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A Solution For Blindness: World’s First Bionic Eye Implant Helps Blind Woman See Shapes & Colours

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 Ukshep    24,290

Tech is moving along super fast now. Let's call this stage 1 vision replacement shall we?

Can you imagine living in a world of darkness, a world you weren’t visually connected to? For many, this is the only reality they’ve ever known; for some, a new and terrifying experience. Fortunately, scientists are on the brink of discovering how to use technology to restore sight to the blind. In fact, a group of surgeons from University of California, Los Angeles (UCLA) recently implanted the world’s first visual stimulator chip into the brain of a 30-year-old blind woman. The patient, who wishes to remain anonymous, started losing her eyesight in 2008 as a result of a rare disease called Vogt-Koyanagi-Harada syndrome, which attacks the pigment in the eyes. After only a year, the disease took her eyesight from her; however, it did not take her hope. Eight years later, she can now see colours and shapes again thanks to a tiny stimulator laid on the back of her brain.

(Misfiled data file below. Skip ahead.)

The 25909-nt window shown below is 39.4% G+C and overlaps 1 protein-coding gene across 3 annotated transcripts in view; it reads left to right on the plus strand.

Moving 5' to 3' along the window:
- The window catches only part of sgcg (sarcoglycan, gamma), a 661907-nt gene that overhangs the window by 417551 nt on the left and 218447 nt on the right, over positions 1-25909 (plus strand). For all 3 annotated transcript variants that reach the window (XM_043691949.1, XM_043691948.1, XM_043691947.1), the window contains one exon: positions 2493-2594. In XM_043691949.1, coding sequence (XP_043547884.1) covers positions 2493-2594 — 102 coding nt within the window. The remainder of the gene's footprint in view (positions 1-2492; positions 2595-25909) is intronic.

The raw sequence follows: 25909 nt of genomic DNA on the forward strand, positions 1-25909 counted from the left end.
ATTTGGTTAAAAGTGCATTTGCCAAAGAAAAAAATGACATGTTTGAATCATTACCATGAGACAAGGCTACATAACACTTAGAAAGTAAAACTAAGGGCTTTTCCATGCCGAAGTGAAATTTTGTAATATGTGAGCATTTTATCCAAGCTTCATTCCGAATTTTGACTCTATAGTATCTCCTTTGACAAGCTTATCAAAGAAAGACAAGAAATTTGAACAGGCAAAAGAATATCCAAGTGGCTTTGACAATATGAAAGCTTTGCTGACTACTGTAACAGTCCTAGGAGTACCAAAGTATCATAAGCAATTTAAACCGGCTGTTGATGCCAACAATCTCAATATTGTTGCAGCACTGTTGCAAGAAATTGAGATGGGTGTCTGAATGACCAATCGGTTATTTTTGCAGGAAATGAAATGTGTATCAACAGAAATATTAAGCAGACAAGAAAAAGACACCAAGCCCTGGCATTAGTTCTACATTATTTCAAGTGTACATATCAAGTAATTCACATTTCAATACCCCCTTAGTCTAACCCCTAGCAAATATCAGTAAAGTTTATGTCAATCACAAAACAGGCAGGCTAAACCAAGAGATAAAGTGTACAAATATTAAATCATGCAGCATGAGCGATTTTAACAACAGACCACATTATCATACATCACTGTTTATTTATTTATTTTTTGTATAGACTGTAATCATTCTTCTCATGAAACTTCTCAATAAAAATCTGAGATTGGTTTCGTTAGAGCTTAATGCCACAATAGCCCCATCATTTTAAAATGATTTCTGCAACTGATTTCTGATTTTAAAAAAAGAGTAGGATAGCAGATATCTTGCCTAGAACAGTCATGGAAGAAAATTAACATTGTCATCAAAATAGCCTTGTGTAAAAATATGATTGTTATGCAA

How the “Technology to Beat Blindness” Works

The device implanted into the patient’s brain was developed as part of the Orion I program by Second Sight. It was inspired by a similar device called the Argus II, which was released at the Manchester Royal Eye Hospital in 2015 and involves a similar camera that sends images to an implant behind the eye. However, in order for the Argus II to be successful, it requires the patient to have at least some working retinal cells. The technology behind Orion I was specifically designed for those who cannot benefit from the Argus II, as it takes this concept even further by making it compatible with those who have complete blindness as well. Since the system sends signals directly to the brain, it could theoretically work to restore sight to anyone, including those who lost an eye or were blinded by cancer (source).


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